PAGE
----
Is it any good?

Collectible card games are all the rage these days, but this clever card game/strategy board game hybrid is one you and your kids can enjoy together. A common complaint about free collectible card games (CCGs) is their seemingly endless requirement to buy card packs and the randomness of their rewards, but Faeria just might teach a generation raised on free-to-play the benefit of paying for a game. Not that everything's unlocked from the beginning, mind you. You have to complete various missions to unlock additional modes and rewards, but there's not the “buy, buy, buy” feeling you get from games that depend on micro-transactions. This leaves you free to enjoy the cleverly-designed missions, which teach specific strategies while exposing you to AI opponents whose amusing personality quirks match their approach to battle. This is really some of the best teaching with tutorials you'll find in a strategy game, especially with the series of puzzle matches that set you on the road to understanding how cards interact with one another. 

Along with making a CCG more accessible, Faeria succeeds in creating a fun, colorful world you and your kids can enjoy together. The graphics are vibrant and whimsical, the sound design is nice, and there's no offensive content to interfere with the fun. Kids will love earning and opening new rewards and tinkering with their decks before taking on a particularly tough AI or human opponent, and parents will enjoy not having to buy new card packs every five minutes. The game's DLC model means when you buy an expansion, you get all of it at once, (no randomness involved) and winning matches earns you in-game currency that can be used to buy cool-looking avatars and other custom graphics that show up during matches. There's a bit of a mild advantage in the DLC race when it comes to the Switch getting additional DLC packs for the first thirty days after its launch, but that seems to be more about building up the player base than giving that system a strategic advantage. The wider advantage is the inclusion of cross-platform play over all three systems, which significantly expands the competition that you'll face once you're up for a larger challenge. For console players just coming to this game, be warned: there are some incredibly good and seasoned PC players ready and waiting to tear through your decks. At more than a hundred hours of gameplay, Faeria is a great entertainment value, and a strategy game you can feel good about letting your kids play.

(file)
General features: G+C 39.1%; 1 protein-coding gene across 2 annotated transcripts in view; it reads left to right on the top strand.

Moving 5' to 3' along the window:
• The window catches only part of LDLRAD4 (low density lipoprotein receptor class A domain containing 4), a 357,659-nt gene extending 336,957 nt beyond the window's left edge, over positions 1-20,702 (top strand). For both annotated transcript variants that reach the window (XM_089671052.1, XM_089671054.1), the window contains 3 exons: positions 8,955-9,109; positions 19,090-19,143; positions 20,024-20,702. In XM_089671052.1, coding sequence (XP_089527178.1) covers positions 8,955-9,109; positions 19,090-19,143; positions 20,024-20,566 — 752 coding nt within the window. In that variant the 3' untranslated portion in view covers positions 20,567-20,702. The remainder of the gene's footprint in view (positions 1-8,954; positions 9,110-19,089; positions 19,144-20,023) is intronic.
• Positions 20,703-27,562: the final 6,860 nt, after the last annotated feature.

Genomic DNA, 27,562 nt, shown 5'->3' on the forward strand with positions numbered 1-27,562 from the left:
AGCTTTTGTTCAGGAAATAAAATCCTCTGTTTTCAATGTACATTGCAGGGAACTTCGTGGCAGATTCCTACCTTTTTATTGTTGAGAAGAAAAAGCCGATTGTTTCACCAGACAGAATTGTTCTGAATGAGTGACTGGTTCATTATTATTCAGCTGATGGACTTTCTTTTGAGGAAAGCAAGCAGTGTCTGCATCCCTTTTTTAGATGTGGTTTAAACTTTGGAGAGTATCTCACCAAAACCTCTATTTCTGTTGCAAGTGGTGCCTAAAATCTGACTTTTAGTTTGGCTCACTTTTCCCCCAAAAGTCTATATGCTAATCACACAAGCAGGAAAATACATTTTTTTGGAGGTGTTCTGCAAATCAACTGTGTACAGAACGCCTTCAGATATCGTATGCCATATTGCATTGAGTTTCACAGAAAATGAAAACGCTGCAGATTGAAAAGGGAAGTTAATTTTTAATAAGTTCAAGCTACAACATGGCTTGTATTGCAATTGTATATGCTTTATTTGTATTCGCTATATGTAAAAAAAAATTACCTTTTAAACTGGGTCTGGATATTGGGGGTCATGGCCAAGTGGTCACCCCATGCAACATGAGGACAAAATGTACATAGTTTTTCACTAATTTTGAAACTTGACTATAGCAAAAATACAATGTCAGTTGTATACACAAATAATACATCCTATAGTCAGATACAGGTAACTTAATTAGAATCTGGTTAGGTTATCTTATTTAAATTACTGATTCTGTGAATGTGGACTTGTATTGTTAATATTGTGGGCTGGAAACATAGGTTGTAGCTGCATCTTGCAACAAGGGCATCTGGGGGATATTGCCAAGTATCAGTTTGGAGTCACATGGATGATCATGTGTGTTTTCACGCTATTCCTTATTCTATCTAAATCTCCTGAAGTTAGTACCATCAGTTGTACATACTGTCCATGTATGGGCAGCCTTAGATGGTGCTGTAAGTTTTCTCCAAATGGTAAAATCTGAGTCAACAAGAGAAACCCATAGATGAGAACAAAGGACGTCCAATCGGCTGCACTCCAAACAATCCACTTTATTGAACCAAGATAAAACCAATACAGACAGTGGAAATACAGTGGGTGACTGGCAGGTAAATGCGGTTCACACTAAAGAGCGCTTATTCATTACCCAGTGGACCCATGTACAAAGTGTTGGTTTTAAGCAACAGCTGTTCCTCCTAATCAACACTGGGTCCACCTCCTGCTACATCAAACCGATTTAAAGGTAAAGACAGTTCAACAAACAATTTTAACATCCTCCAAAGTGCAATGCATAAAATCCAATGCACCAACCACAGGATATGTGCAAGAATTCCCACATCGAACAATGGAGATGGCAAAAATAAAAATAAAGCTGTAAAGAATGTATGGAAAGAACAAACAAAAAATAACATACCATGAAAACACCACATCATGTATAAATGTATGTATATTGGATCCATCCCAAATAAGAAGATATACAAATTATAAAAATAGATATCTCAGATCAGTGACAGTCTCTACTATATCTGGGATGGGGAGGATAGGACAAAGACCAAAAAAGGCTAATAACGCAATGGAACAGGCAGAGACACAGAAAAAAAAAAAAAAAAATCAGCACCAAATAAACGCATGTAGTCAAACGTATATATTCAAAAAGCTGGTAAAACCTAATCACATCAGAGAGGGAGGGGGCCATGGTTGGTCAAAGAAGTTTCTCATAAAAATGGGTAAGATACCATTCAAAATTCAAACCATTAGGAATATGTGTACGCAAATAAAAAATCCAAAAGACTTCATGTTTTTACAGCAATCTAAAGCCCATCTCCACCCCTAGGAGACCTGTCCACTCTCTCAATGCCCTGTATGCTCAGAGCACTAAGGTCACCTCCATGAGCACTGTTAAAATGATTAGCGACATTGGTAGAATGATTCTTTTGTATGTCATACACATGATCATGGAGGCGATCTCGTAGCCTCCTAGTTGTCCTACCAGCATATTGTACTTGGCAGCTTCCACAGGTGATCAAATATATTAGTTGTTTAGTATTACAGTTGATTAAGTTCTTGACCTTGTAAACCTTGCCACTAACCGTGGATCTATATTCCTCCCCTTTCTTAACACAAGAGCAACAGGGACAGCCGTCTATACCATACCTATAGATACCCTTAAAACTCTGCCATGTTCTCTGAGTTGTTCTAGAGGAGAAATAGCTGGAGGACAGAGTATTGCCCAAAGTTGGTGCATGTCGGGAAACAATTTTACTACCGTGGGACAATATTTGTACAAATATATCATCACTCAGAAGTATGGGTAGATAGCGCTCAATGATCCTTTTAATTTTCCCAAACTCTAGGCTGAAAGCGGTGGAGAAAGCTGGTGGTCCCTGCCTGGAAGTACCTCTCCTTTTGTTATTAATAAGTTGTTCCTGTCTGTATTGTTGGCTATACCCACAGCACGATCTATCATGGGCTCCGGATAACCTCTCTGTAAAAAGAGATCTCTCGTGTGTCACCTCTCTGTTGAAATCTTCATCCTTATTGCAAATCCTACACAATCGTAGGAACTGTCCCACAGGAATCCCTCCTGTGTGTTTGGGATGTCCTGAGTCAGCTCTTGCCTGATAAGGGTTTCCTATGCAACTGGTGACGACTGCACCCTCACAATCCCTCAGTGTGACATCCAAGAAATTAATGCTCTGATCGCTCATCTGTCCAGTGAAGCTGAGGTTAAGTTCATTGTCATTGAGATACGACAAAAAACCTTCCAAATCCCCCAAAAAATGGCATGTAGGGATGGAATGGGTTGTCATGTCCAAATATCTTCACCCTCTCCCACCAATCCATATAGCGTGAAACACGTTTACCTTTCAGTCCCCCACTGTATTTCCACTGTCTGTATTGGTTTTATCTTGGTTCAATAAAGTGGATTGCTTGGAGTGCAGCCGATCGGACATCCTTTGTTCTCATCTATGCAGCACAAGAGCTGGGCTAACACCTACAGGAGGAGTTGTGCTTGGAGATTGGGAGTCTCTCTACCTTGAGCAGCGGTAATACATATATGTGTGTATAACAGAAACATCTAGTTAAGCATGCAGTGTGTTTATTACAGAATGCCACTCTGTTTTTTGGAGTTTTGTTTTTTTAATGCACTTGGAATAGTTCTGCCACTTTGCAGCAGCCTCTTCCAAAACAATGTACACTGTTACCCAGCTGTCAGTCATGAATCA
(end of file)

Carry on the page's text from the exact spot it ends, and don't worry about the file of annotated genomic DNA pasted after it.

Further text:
Talk to your kids about ...

  • Families can talk about the differences between paid and free-to-play games. What's a better value for your wallet and your time? 

  • Do you prefer the suspense of buying random card packs to paying for specific cards outright? What's the appeal of not knowing what you're going to get?

  • Do you like sitting across from a friend and playing a game or playing with people around the world? 

Game details

Our editors recommend

For kids who love strategy collectible card games

Themes & Topics